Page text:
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When should I worry about snow load on the roof?

Provided by the Cold Climate Housing Research Center (CCHRC)

2015 was a snowy winter, with at least 50 inches. You may be wondering what that means for your roof.

Snow loads vary across Alaska, from as much as 300 pounds per square foot (psf) in Whittier to as little as 25 psf in northern Alaska. There are several factors that are used to calculate snow loads, including the moisture content of the snow, seasonal accumulation and drifting.

The weight of snow depends on its moisture content, which varies depending on the conditions. The moisture content of snow ranges from about 1 percent to about 33 percent (water weighs about 62 pcf). Compressed snow – even snow that simply accumulates over time–will weigh more than freshly fallen snow. Fallen snow can also pick up humidity from the air and increase in weight.

You determine weight by using a measurement called Snow Water Equivalent (converting inches of snow to inches of water by taking a cylindrical core sample of snow and melting it). You can find the daily Snow Water Equivalent (SWE) for different locations in the state, including Fairbanks, at the USDA Natural Resources Conservation Services website at

For example, let’s assume a snow depth of 14 inches and a SWE of 2.7 inches.

To calculate pounds per square foot, you multiply the SWE by a conversion factor of 5.2 (check out the formula here: That gives you a snow load of roughly 12.5 psf. Keep in mind that this number is only designed to provide an estimate for the region.

Current building code in the city of Fairbanks calls for roofs to withstand a minimum of 50 psf, but homes built before 1991 were required to carry 40 psf and older homes even less. Mobile homes can be built to carry just 20 psf. Keep in mind there is no building code outside of the city limits. Roof snow loads can vary depending upon type of roof, roof slope and melting and re-freezing of snow and ice, among other factors.

Sloped roofs that periodically shed snow load present both benefits and risks. If snow slides safely onto open ground, there’s no problem. But if that snow hits a deck on the way down, the force is multiplied many times more than its resting weight and can shear otherwise stable structures right off if they are not supported sufficiently. Or if snow slides onto a flat roof or other surface, its cumulative weight is magnified from that of normal snowfall.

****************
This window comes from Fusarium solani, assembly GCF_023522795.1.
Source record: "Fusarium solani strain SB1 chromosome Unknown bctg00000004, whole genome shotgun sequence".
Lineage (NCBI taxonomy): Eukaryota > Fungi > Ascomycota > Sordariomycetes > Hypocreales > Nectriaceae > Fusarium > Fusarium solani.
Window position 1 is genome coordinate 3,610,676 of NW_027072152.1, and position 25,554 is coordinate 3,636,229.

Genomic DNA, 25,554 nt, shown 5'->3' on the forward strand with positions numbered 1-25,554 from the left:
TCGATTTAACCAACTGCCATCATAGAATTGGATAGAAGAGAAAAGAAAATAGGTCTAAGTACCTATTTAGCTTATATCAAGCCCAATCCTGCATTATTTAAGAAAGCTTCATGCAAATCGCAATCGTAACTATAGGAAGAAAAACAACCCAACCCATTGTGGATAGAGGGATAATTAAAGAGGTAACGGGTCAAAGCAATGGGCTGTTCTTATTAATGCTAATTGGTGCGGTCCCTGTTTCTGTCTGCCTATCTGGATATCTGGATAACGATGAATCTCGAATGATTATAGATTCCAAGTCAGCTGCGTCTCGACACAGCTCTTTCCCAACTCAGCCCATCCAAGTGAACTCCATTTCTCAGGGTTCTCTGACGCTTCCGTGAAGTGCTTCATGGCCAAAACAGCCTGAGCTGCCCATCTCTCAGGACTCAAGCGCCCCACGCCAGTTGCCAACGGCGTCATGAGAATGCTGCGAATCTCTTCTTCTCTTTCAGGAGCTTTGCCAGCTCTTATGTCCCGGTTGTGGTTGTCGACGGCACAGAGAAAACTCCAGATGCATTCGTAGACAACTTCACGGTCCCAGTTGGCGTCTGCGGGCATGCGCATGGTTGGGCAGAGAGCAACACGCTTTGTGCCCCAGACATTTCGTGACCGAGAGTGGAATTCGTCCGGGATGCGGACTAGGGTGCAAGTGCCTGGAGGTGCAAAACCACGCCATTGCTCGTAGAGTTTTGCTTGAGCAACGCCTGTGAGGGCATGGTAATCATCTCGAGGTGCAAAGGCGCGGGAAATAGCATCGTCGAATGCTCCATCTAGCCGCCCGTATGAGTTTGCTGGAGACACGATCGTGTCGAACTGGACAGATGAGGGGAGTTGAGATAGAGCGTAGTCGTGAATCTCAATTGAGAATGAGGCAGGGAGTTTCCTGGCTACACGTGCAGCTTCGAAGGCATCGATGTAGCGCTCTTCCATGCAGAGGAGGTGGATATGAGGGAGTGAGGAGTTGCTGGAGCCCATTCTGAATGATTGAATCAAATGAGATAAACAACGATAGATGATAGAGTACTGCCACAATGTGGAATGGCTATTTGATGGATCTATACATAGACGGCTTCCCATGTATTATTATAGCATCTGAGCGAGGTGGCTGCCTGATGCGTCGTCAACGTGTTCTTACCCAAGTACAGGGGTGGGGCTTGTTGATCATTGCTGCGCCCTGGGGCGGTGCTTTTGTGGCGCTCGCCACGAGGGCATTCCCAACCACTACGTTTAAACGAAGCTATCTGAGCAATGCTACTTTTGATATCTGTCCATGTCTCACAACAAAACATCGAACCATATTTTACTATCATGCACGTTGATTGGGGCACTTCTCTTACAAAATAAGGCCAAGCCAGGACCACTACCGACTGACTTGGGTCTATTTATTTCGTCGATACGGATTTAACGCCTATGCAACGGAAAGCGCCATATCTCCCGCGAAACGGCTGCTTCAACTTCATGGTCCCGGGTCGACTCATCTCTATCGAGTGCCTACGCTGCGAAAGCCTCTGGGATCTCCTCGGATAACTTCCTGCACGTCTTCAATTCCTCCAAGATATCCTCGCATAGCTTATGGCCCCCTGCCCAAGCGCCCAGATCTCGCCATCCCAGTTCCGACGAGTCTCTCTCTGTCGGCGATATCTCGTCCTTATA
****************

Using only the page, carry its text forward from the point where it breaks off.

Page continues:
Structures should be designed with overhangs or other features to offer sliding snow a safe path to the ground. The ability of chimneys or utility poles to withstand sliding snow should also be considered.

In addition, decks, sheds, greenhouses, campers and other structures built without permits or an inspection may not be able to handle much if any load depending on the quality of the workmanship. An underbuilt roof structure may also be at risk for collapse from imbalanced loading. For example, if the snow slides off one side of the roof yet remains on the other, the roof must be able to withstand the forces working against the structure during a change in weight distribution.

How do you know if you have a problem? Well, if you’re not privy to the design specifications of your home, the safest route is to hire a structural engineer to inspect your home and do the math. An inspection can also reveal potential weak spots or places where your roof structure, deck or framing might fail. Consider how additions or modifications might affect your home’s ability to support snow. Wood tends to be very flexible and can withstand a lot of force over time before it snaps. But if it is not built to the task, eventually it can fail.

Clearing excess snow off your roof or deck is not usually necessary unless you are dealing with an older home, structures that are built to dubious specifications or an extraordinary buildup of heavy snow. Clearing snow comes with its own risks—like falling off your roof. Also, the addition of your own weight on an already stressed roof can make matters worse. If you suspect a roof might collapse (you witness sagging or hear creaking), get down immediately.

The Cold Climate Housing Research Center is an industry-based nonprofit based in Fairbanks, Alaska that develops and tests energy efficient building technologies for the north. The articles and videos included in this guide are part of its mission to promote healthy, sustainable, affordable housing in Alaska and beyond. Find more at

©2018 by Interior Alaska Building Association.